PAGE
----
Audition Tips and Tricks

Never auditioned before?

Have no fear, it’s not as scary as you might think!

Below you’ll find a few tips for a successful audition.

What to Prepare

Every audition is a bit different.  Find out from the company you are auditioning for what they would like you to prepare.  Some things you may be asked to submit, bring, or prepare:

  • A headshot – this is a photograph (usually 8”x10”) of your upper body.  This will help them remember you when they’re finished auditions.
  • A resume – this is a list of your previous performance experience, performance training, and special skills (including accents you can do or odd talents like basketball juggling or kitten whispering).  It doesn’t need to be fancy, and believe it or not, your weird special skills might come in handy!
  • A monologue – a short scene performed by one person.  If they ask you to prepare a monologue, they usually want you to find a monologue from a play, memorize it, make some bold character choices, and perform it.  Don’t bring your paper up on stage with you, but keep it in your pocket so you can look at before you go into the audition room.
  • A side – this is a scene from the play you are auditioning for.  If they ask you to prepare a side, they will send it to you by email or ask you to pick it up so that you can rehearse it in advance.  Most actors like to memorize their side or at least get to know it very well, but unlike a monologue, you can bring the side  with you on stage.
  • A song – if you are auditioning for a musical, they might ask you to sing a song.  Find a song that shows off your vocal range.
  • A dance or movement piece – a very physical theatre piece or musical may require you to show off your physical skills.  Be bold, but do your best to show off YOUR skills.

What to Wear

Wear comfortable clothing that you can move in, but that is clean and professional.  This is like a job interview (but more fun).  No need to wear costumes or bring props, but if you really want to bring a prop for your monologue (something simple like a cell phone that you need to make the scene make sense), feel free.

What to Expect in the Room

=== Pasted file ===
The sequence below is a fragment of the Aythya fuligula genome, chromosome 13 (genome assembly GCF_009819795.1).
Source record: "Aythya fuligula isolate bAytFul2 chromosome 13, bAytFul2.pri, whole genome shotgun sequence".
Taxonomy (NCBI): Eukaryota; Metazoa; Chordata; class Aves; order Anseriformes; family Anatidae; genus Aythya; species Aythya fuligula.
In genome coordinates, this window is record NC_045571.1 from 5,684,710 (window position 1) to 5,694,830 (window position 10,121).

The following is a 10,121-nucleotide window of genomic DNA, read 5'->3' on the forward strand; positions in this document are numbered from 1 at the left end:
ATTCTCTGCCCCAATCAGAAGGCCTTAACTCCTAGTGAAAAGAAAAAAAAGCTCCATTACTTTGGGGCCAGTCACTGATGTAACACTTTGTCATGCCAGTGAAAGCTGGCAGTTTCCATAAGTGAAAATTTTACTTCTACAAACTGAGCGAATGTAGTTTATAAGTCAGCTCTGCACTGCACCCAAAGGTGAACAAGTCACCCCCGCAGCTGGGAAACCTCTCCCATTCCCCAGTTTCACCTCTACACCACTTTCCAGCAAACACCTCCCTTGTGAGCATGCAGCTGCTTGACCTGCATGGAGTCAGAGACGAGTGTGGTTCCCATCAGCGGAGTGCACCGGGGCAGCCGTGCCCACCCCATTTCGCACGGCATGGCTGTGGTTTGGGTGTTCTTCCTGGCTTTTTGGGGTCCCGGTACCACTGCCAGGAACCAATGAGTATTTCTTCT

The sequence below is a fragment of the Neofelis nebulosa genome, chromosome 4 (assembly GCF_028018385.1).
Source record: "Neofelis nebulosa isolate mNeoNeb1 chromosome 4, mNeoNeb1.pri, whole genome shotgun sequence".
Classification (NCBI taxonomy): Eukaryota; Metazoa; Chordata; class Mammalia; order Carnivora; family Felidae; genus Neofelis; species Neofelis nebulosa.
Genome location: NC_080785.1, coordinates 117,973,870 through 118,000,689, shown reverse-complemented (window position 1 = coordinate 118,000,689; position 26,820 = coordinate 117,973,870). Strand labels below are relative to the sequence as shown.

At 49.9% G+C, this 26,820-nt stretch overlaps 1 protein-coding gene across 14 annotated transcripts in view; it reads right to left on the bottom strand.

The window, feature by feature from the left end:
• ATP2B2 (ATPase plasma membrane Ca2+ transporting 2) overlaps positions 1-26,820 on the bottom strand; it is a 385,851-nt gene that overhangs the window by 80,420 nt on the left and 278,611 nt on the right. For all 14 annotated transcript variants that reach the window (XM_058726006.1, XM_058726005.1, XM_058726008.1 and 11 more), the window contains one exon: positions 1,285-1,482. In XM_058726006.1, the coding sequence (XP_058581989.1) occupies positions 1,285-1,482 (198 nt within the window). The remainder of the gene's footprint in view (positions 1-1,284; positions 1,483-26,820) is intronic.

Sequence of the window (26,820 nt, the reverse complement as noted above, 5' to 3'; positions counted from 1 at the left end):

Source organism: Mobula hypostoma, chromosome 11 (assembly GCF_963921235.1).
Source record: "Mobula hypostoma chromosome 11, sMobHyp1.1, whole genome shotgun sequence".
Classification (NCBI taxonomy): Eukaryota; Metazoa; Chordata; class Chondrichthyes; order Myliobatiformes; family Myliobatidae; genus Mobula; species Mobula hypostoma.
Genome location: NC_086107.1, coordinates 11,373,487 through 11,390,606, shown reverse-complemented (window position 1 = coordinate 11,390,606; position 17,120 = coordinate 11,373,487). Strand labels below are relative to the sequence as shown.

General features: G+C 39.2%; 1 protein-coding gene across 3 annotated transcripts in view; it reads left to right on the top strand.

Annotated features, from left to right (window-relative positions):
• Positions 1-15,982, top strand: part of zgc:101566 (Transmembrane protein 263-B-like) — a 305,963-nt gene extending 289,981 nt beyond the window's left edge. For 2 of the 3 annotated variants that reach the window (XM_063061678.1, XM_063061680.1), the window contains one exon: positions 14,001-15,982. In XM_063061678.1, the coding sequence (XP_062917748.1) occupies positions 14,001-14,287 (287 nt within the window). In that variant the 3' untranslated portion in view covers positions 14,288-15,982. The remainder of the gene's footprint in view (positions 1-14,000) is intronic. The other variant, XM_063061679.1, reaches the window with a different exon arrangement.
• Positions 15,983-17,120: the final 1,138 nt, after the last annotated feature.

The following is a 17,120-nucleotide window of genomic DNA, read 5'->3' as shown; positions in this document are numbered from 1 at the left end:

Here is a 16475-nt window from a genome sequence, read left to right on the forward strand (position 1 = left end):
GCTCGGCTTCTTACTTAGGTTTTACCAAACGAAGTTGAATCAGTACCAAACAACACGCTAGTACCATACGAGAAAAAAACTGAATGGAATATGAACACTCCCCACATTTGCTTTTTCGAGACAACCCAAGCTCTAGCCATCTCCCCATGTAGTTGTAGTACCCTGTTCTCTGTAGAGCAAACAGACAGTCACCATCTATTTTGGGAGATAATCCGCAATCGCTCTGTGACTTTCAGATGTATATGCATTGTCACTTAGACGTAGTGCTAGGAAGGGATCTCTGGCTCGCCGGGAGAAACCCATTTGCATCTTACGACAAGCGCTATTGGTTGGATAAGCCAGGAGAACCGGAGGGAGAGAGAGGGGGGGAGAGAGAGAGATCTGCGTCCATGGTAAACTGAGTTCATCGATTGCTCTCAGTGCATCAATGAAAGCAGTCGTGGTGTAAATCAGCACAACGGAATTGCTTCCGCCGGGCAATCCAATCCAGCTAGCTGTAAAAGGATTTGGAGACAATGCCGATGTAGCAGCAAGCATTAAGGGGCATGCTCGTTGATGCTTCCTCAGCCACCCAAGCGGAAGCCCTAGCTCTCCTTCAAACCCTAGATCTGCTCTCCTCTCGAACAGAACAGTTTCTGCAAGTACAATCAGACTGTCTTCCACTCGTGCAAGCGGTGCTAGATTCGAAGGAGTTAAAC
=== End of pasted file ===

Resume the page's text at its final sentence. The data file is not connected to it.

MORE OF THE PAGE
Once you are ushered into the audition room, you will be introduced to the director, assistant director, and perhaps the stage manager or producer. At this time, they may ask you to sit down and have a quick chat about you.  Have no fear, they just want to get to know you a bit.

TIP: Be yourself.  Don’t try to impress or pretend, but stay positive and polite.

After that, you will be asked to perform your audition.  It might be a monologue or a piece they’ve asked you to prepare in advance.

TIP: take a second and breathe before starting your audition.  Get comfortable. Don’t rush yourself! 

TIP: Does your character in the monologue talk to another character?  If so, imagine that character is sitting right next to the director.  That way, they can see your eyes but you also aren’t staring the director in the eye which can feel a bit uncomfortable!

TIP: After you complete your audition, the director may give you some direction and ask you to do it again.  Do your best to incorporate this suggestion into your second performance, no matter how wacky or wrong it may seem.  The director wants to know if you can take direction!

Next, you may be thanked and welcomed to leave.  If so, great!  They’ve seen everything they needed to see from your audition!

It’s also possible they may ask you to do a “cold read,” at which time they might give you a page from the play you are auditioning for and ask you to do a read of it on the spot.  It means they are wondering if you are right for that character or for a character similar to it, so take a quick moment to read over it, make a bold character choice, and go for it!  It’s your first time reading it, and they know that, so don’t apologize if you make a mistake.  Have fun!

In some auditions, you may be asked to get up on your feet and move around with other actors, or show off your singing and dancing skills.  Usually, you will know in advance if this is what they are asking.

Remember

The director WANTS you to succeed!  They are hoping you will be the perfect person for a role!

If something doesn’t make sense, ask a question!  This isn’t a test, it’s a chance for a few people to get to know how each other work.

Above all, remember to have fun!  Even the best actors don’t get cast in every play, so knowing that, you can relax and just enjoying performing!